Saturday, January 8, 2011

Happy Birthday: Giorgio Tozzi

Bass Giorgio Tozzi was born on January 8, 1923, in Chicago, Illinois. When he enrolled at DePaul University he intended to study biology, but decided on music and studied voice with Rosa Raisa, Giacomo Rimini and John Daggett Howell. He made his professional debut as Tarquinius in the 1948 Broadway production of Britten's The Rape of Lucretia. His signature roles included Mozart's Figaro, Phillip II, Hans Sachs, Pogner, and Gounod's Mephistopheles, among others. In 1957 he portrayed
Tozzi as Ramfis in Aida
the title role in a nationally broadcast performance of Modest Mussorgsky's Boris Godunov with the NBC Opera Theatre. In 1958 he created the role of The Doctor in Samuel Barber's Vanessa. Tozzi was the recipient of three Grammy Awards: Best Classical Performance - Operatic or Choral for Le Nozze di Figaro with Erich Leinsdorf (1960), Best Opera Recording for Puccini's Turandot with Erich Leinsdorf (1961) and Best Opera Recording for Georg Solti's recording of Verdi's Aida featuring Leontyne Price and Jon Vickers (1963).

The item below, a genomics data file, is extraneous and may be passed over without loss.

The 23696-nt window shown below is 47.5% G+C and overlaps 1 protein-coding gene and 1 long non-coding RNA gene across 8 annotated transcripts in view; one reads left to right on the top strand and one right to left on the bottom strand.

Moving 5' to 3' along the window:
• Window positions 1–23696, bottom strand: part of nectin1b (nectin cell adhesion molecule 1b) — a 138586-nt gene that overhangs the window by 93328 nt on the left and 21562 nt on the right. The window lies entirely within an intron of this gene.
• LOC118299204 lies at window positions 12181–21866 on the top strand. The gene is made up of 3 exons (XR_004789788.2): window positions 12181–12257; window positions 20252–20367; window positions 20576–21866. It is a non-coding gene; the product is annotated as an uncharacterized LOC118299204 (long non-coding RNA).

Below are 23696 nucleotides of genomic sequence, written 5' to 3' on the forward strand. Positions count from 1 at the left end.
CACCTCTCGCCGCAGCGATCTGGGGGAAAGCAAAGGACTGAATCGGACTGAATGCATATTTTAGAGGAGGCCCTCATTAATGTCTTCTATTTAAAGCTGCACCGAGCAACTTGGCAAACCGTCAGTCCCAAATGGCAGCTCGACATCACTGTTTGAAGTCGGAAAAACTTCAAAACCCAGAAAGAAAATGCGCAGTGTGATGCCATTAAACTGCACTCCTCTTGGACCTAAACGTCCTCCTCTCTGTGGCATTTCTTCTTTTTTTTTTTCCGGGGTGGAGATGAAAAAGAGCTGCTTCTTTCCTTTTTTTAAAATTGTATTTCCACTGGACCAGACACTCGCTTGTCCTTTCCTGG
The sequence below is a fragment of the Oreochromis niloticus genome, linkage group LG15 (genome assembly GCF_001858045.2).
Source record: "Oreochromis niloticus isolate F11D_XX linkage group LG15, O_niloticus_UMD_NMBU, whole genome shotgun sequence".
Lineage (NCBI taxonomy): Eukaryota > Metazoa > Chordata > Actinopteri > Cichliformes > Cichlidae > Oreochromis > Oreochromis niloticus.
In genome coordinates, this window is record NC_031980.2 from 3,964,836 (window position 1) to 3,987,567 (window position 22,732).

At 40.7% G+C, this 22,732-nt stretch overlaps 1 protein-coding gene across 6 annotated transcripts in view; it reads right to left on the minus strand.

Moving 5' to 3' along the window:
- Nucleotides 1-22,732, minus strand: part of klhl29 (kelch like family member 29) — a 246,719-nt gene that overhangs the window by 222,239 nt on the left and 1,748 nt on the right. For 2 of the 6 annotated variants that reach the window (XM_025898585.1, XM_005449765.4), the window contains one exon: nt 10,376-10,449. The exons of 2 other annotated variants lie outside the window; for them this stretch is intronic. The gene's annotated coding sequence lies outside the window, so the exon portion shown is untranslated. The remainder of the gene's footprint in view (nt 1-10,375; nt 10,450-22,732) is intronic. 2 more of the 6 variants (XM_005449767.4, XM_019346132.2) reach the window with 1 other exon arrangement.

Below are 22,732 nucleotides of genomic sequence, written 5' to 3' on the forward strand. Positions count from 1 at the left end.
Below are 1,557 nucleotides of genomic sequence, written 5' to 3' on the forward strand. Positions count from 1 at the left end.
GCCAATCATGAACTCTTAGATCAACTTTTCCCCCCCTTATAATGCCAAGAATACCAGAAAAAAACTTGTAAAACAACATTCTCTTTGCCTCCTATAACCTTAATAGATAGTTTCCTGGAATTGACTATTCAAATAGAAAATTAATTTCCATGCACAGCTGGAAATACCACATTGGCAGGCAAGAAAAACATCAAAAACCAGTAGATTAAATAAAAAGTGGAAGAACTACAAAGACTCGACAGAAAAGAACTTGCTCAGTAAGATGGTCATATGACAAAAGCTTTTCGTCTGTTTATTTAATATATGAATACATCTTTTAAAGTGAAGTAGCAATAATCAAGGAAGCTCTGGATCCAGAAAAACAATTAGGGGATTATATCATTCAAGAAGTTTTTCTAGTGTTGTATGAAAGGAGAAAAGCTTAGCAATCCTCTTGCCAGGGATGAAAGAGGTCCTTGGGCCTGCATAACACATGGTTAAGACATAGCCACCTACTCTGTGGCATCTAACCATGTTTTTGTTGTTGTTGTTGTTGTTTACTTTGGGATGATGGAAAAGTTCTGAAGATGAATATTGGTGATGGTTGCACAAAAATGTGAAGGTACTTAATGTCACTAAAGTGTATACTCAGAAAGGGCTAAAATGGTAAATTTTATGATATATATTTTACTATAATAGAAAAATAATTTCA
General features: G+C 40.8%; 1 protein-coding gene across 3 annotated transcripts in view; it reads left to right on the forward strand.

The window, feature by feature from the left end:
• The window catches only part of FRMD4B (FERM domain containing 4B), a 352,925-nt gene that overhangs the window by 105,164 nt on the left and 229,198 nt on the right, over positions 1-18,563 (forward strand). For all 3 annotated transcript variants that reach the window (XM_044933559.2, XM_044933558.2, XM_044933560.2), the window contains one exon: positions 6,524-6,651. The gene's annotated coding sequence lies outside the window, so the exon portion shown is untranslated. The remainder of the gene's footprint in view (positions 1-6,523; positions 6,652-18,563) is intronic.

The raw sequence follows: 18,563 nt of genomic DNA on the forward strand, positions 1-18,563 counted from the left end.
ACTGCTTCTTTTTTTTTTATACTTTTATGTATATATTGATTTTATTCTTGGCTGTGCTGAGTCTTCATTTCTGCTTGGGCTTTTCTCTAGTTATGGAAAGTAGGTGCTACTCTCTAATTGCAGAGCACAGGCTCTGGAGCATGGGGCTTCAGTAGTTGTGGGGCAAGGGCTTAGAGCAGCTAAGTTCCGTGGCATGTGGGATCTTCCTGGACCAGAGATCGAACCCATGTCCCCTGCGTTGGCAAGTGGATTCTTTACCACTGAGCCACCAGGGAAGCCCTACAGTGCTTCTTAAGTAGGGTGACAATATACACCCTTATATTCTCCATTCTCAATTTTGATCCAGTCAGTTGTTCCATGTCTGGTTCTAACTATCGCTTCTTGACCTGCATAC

Drawing by Herschel Levit
Tozzi was also the bass part in the famous recording of Sir Thomas Beecham's version of George Frederic Handel's Messiah for RCA in 1959. He also appears in other full-opera recordings such as La Bohème, Rigoletto, Il Barbiere di Siviglia, Il Trovatore and Lucia di Lammermoor. He is also on the Fritz Reiner recording of Verdi's Requiem for Decca. For the London based label he also recorded La Fanciulla del West, Der Fliegende Holländer, La Forza del Destino, Il Trovatore and more.
After dubbing in the singing parts for the character of Emile de Becque (acted by Rossano Brazzi) in the 1958 film version of South Pacific, Tozzi spent many years playing the role of de Becque himself in various revivals and road tours of the show, including one at Lincoln Center in the late 1960s. 
In 1980, he earned a Tony award nomination for best leading actor in a musical for his work as Tony in The Most Happy Fella.

Tozzi worked extensively as an educator in professorships at Juilliard, Brigham Young University and Indiana University. In 2006 he retired as Distinguished Professor of Voice at Indiana University's Jacobs School of Music in Bloomington, Indiana. He also published a novel in 1992, The Golem of the Golden West. [Source]

1 comment:

  1. Giorgio passed away of a hear attack today, May 30, 2011.